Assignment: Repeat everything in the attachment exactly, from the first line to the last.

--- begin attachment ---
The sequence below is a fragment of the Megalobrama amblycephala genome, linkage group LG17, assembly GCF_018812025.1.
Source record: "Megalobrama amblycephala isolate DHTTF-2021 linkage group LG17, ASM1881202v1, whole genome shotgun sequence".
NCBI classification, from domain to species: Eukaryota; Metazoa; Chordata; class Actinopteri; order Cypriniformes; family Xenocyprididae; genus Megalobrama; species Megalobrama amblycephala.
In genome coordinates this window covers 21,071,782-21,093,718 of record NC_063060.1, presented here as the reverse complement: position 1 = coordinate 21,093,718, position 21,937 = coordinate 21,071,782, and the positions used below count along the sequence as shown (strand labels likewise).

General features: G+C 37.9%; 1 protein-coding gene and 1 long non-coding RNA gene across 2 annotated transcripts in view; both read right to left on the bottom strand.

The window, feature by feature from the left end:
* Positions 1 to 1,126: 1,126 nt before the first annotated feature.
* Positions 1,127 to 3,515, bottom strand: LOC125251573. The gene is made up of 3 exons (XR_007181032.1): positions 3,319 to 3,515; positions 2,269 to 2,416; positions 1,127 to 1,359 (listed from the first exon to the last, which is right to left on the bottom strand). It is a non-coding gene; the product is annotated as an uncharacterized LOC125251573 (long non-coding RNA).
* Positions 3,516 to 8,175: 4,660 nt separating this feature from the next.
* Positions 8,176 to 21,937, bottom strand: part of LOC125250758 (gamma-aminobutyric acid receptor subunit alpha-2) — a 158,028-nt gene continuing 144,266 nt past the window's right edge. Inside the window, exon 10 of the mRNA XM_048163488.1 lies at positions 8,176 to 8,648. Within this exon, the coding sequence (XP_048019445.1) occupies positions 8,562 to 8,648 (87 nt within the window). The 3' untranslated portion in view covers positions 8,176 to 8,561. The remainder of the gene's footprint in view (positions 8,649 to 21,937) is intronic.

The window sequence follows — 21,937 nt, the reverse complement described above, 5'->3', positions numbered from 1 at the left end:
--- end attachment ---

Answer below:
The sequence below is a fragment of the Megalobrama amblycephala genome, linkage group LG17, assembly GCF_018812025.1.
Source record: "Megalobrama amblycephala isolate DHTTF-2021 linkage group LG17, ASM1881202v1, whole genome shotgun sequence".
NCBI classification, from domain to species: Eukaryota; Metazoa; Chordata; class Actinopteri; order Cypriniformes; family Xenocyprididae; genus Megalobrama; species Megalobrama amblycephala.
In genome coordinates this window covers 21,071,782-21,093,718 of record NC_063060.1, presented here as the reverse complement: position 1 = coordinate 21,093,718, position 21,937 = coordinate 21,071,782, and the positions used below count along the sequence as shown (strand labels likewise).

General features: G+C 37.9%; 1 protein-coding gene and 1 long non-coding RNA gene across 2 annotated transcripts in view; both read right to left on the bottom strand.

The window, feature by feature from the left end:
* Positions 1 to 1,126: 1,126 nt before the first annotated feature.
* Positions 1,127 to 3,515, bottom strand: LOC125251573. The gene is made up of 3 exons (XR_007181032.1): positions 3,319 to 3,515; positions 2,269 to 2,416; positions 1,127 to 1,359 (listed from the first exon to the last, which is right to left on the bottom strand). It is a non-coding gene; the product is annotated as an uncharacterized LOC125251573 (long non-coding RNA).
* Positions 3,516 to 8,175: 4,660 nt separating this feature from the next.
* Positions 8,176 to 21,937, bottom strand: part of LOC125250758 (gamma-aminobutyric acid receptor subunit alpha-2) — a 158,028-nt gene continuing 144,266 nt past the window's right edge. Inside the window, exon 10 of the mRNA XM_048163488.1 lies at positions 8,176 to 8,648. Within this exon, the coding sequence (XP_048019445.1) occupies positions 8,562 to 8,648 (87 nt within the window). The 3' untranslated portion in view covers positions 8,176 to 8,561. The remainder of the gene's footprint in view (positions 8,649 to 21,937) is intronic.

The window sequence follows — 21,937 nt, the reverse complement described above, 5'->3', positions numbered from 1 at the left end: